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Buoyant force concept question

  1. Jul 28, 2010 #1
    I have been pondering about this for awhile now. If there are rocks on a boat (that's floating in a water) and one by one the rock is thrown onto the water. Does the water level rise or fall from the initial level?

    I believe that it will rise but am not 100% sure.
     
  2. jcsd
  3. Jul 28, 2010 #2

    ehild

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    Why do you think so? Explain!

    ehild
     
  4. Jul 28, 2010 #3
    my reasoning is because of the forces acting on it....the Fb=density of the fluid * gravity * volume and by taking the rock out, were increasing the Fb so increasing the volume?
     
  5. Jul 29, 2010 #4

    ehild

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    Why do you think that Fb increases if you take the rock out? Fb=Volume of the immersed part of the boat*g*density of the fluid. Does an empty boat immerse deeper in the water or a loaded one?

    ehild
     
  6. Jul 29, 2010 #5
    loaded ones immerses deeper so Fb is less when the rocks are taken out so the volume would be less....?? thus the water level will decrease??
     
  7. Jul 29, 2010 #6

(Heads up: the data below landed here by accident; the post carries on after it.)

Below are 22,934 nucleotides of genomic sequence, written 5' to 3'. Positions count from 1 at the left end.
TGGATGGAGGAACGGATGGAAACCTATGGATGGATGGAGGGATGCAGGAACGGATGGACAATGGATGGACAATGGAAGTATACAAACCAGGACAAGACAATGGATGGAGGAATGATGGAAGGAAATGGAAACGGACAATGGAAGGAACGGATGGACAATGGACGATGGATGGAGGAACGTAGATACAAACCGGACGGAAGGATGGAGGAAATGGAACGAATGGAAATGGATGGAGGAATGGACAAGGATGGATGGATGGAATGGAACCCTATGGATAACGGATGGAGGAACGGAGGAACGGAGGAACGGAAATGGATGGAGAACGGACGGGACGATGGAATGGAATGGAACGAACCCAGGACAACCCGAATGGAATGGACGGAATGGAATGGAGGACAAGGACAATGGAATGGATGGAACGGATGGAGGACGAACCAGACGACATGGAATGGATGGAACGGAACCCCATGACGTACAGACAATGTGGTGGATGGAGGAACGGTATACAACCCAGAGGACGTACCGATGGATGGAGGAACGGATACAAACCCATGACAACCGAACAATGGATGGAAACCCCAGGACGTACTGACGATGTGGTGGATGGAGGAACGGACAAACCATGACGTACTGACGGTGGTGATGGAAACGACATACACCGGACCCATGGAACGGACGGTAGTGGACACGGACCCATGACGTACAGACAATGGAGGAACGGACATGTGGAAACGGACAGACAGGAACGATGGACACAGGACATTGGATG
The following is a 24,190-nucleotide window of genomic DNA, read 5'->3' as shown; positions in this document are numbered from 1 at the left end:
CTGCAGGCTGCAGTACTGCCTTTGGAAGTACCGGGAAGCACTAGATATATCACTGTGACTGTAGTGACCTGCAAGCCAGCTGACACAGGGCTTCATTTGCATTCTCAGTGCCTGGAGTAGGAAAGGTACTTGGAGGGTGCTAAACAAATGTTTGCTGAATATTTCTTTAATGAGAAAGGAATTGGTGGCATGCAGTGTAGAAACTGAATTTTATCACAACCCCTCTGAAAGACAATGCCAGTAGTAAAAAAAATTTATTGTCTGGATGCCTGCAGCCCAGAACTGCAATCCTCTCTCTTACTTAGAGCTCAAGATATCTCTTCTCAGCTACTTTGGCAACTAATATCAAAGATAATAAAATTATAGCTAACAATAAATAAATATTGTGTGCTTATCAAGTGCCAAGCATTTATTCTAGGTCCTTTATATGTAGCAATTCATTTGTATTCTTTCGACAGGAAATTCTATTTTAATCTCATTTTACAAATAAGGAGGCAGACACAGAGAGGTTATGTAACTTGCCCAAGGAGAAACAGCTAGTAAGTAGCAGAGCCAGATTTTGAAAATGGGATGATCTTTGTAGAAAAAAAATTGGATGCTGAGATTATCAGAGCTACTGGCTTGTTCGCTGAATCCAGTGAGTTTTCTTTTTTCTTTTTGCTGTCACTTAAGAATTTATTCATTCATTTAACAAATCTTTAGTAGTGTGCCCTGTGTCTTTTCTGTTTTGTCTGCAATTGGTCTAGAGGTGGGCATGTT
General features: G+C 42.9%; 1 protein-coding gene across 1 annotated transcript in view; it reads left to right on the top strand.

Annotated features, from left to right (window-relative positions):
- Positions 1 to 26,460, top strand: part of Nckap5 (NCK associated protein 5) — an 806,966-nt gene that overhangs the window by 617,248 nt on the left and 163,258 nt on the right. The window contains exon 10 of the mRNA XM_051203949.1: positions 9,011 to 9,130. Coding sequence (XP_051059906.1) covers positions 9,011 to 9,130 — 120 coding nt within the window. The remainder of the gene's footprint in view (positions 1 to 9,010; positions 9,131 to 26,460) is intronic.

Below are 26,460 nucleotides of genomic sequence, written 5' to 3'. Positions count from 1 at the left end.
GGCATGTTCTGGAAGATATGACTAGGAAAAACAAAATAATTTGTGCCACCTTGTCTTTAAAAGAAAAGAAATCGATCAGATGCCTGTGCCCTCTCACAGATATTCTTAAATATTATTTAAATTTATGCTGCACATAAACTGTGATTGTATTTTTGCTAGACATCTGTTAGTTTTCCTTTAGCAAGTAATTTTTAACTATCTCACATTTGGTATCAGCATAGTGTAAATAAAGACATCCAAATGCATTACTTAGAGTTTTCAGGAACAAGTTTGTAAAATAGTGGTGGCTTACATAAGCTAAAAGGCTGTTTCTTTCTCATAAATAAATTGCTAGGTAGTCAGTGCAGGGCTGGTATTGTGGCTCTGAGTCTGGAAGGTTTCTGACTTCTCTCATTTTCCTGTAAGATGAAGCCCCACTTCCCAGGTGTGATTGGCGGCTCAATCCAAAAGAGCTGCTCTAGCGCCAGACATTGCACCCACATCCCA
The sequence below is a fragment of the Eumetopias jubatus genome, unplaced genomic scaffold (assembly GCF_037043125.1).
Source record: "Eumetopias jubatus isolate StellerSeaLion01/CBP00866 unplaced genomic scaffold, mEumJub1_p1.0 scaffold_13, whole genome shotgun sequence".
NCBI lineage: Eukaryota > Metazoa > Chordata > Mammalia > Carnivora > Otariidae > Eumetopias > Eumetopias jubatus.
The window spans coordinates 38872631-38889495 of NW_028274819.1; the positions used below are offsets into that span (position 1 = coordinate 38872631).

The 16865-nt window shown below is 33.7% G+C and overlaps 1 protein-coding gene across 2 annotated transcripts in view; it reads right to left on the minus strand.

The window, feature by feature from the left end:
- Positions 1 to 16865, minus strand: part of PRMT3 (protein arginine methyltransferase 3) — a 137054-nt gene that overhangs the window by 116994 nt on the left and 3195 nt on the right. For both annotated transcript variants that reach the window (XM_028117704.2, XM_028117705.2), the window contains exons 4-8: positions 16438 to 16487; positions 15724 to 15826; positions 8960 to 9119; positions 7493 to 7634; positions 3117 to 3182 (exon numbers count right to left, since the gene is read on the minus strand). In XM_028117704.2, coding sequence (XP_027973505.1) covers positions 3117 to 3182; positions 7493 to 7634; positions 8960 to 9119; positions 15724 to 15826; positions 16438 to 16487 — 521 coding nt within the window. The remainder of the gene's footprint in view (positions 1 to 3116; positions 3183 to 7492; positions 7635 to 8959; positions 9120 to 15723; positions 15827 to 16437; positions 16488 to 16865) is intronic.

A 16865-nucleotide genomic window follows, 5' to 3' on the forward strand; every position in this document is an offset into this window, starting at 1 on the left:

Dick

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    Think of it this way. When the rock is in the boat, it's displacing a volume of water equal to its weight. When it's in the water it's displacing a volume of water equal to its volume. Think of what happens if the rock is really really dense.
     
  8. Jul 29, 2010 #7

    ehild

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    Yes. Let be the mass of the rock m, that of the boat is M. The boat floats, part of it of volume V1 is immersed in water. Fb = (M+m)g=ρ(water)*g*V1.

    V1=(M+m)/ρ(water), the total occupied volume in the pond is V(water)+V1.*

    You throw the rock into the water. The boat becomes lighter, Fb=Mg=ρ(water)*g*V2,

    V2=M/ρ(water),

    but the rock is on the bottom of the water, (assuming that its density is higher than that of the water) and its volume is

    V(rock) = m/ρ(rock).

    The total occupied volume in the pond is now

    V2+V(water) +V(rock) **

    When is the occupied volume bigger?

    ehild
     
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